Dental marketer and philanthropist Shaz Memon has released a documentary illuminating the work of his charity Wells On Wheels.
The film – titled No Water Land – premiered to rapturous applause at a screening for the dental profession and industry in London’s West End earlier this week (Wednesday). More than 500 people attended the premiere – enough that the film needed to be shown on two screens simultaneously.
Audience members called the work ‘powerful’, ‘moving’, and ‘a profound reminder of how privileged we are in the West’.
No Water Land
The film follows the stories of Jyoti Bhore and Rani Madhavan, two girls living in India’s rural Maharashtra region who are forced to sacrifice their education due to water scarcity. Their plight – of needing to walk several miles multiple times a day to collect water for their families – is one shared by girls across India.
No Water Land is directed by the award-winning Saumitra Singh, who joined the project after hearing of the ‘heart-rending’ stories of these communities.
Speaking at the No Water land premiere, Memon said: ‘When I became a parent I realised that being one doesn’t just mean taking care of your own. I feel we’ve got a responsibility to other children around the world.
‘And that’s what this project is: it’s from the heart. Since 2019, Wells On Wheels has helped more than 2,000 girls. We’ve made history, but we can do so much more – and that’s why we filmed this documentary.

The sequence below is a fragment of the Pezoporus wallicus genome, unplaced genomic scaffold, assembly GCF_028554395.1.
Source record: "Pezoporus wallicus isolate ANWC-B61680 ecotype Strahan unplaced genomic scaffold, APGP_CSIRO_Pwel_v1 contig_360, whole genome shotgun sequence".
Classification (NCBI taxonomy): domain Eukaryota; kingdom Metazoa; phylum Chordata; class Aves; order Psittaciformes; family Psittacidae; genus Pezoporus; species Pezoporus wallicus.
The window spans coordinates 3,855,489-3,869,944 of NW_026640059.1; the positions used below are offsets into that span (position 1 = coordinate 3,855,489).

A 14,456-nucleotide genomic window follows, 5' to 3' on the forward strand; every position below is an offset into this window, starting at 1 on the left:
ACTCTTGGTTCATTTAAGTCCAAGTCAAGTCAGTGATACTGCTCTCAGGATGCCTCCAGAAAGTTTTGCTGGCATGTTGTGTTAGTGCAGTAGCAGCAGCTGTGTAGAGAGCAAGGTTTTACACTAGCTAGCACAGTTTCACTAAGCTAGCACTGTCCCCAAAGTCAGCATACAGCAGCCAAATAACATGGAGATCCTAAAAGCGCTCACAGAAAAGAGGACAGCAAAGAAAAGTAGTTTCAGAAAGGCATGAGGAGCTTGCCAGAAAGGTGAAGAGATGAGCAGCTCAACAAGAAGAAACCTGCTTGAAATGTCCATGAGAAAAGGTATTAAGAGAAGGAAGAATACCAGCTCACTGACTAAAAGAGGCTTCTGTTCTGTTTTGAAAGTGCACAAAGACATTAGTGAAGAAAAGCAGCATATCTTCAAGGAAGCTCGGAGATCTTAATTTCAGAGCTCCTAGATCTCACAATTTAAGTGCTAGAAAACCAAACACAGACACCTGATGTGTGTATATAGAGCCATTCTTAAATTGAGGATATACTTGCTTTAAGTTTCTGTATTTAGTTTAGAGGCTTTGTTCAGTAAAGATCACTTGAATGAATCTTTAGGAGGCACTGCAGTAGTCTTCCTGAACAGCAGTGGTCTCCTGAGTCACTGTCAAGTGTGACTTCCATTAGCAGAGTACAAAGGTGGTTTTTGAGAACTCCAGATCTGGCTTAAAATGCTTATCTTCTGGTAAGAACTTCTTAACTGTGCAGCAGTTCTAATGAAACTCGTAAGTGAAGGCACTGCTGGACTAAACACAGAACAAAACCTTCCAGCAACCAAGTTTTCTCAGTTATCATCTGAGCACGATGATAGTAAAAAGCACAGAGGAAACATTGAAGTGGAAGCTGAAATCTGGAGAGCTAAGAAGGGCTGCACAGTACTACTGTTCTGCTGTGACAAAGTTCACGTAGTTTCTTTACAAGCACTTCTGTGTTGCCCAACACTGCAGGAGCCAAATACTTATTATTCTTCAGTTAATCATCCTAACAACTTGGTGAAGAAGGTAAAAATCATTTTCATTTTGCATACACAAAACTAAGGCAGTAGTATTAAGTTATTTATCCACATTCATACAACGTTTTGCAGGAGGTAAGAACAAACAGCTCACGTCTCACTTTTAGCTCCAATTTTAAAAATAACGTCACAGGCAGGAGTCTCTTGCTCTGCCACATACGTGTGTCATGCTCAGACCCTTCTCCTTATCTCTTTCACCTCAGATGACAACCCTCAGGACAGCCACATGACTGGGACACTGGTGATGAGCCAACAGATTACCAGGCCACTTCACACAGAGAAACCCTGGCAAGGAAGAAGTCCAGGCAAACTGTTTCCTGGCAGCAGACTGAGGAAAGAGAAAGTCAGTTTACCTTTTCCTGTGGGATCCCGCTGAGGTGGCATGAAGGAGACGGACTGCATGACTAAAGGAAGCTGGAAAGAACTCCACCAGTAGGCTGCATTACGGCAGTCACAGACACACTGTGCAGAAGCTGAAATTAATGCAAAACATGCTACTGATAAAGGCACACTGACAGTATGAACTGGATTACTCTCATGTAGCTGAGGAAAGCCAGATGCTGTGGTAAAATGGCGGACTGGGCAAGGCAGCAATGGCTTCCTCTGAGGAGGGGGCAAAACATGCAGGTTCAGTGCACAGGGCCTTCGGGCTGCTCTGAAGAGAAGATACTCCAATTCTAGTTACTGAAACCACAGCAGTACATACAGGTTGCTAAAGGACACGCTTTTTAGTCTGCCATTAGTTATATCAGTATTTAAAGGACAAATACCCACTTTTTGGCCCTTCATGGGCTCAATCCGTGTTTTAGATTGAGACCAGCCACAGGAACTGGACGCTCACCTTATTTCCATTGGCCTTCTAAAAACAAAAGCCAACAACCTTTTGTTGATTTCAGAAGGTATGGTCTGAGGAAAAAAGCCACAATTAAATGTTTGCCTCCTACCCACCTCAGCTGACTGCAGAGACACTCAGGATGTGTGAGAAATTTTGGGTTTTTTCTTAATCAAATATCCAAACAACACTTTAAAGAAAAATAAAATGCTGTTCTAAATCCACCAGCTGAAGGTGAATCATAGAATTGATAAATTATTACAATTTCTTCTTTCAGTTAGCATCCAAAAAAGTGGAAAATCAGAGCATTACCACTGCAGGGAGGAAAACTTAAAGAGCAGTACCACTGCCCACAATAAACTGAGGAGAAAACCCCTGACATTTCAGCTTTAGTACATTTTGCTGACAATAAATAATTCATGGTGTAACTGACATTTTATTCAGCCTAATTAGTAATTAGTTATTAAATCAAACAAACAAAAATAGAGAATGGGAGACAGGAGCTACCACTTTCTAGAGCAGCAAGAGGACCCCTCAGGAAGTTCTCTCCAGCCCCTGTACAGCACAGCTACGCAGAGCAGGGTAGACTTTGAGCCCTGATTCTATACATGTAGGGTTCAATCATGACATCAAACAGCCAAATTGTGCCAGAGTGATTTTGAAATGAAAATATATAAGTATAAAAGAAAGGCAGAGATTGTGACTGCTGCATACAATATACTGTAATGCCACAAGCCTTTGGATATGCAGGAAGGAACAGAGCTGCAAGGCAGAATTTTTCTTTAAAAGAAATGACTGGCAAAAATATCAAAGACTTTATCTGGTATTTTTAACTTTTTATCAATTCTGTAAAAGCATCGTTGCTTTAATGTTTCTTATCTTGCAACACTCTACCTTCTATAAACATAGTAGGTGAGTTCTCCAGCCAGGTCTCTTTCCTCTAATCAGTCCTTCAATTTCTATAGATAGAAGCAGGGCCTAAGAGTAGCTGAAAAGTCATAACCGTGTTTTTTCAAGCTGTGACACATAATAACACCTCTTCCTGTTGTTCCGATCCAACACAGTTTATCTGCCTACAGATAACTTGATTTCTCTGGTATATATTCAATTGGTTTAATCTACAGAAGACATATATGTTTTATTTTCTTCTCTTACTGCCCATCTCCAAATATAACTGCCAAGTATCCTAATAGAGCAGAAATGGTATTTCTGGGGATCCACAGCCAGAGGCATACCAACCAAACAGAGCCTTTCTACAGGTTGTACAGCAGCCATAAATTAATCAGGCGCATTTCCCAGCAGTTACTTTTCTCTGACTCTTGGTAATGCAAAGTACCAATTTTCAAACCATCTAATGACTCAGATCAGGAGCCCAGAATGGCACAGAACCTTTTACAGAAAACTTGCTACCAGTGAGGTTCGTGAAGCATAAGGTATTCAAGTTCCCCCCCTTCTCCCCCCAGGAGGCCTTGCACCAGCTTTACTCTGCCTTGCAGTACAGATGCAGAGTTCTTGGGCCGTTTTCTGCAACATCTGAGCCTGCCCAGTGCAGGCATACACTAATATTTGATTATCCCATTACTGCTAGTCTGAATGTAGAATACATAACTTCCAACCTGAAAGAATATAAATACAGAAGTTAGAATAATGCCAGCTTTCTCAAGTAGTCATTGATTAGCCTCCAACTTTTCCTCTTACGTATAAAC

‘No Water Land hasn’t been designed to make you feel pain. It’s an uplifting documentary. It shows what we can achieve. So the most powerful thing we can do is get this story out to the wider world: the more people who see it, the more people who will connect, and the more work we can do.’
Water scarcity occurs when communities lack sufficient fresh water resources to meet demand. Women and girls, as the members of their communities typically tasked with collecting water, are among the hardest hit.
According to the United Nations: ‘Poor and marginalised groups are on the frontline of any water scarcity crisis, impacting their ability to maintain good health, protect their families and earn a living. For many women and girls, water scarcity means more laborious, time-consuming water collection, putting them at increased risk of attack and often precluding them from education or work.’
Wells On Wheels was created to tackle these issues by delivering ‘water wheels’ to the communities most in need. These are large, round water drums that are fitted with handles and hold up to five times more water than a single bucket. They can be rolled along the ground with ease, removing the need for collectors to carry water on their heads.
These devices drastically reduce the number of journeys needed to deliver sufficient clean water to remote villages, freeing up girls and womens’ time and allowing them to study.
No Water Land will be streaming on Amazon Prime soon. For more information on Wells on Wheels, visit www.wellsonwheels.co.uk.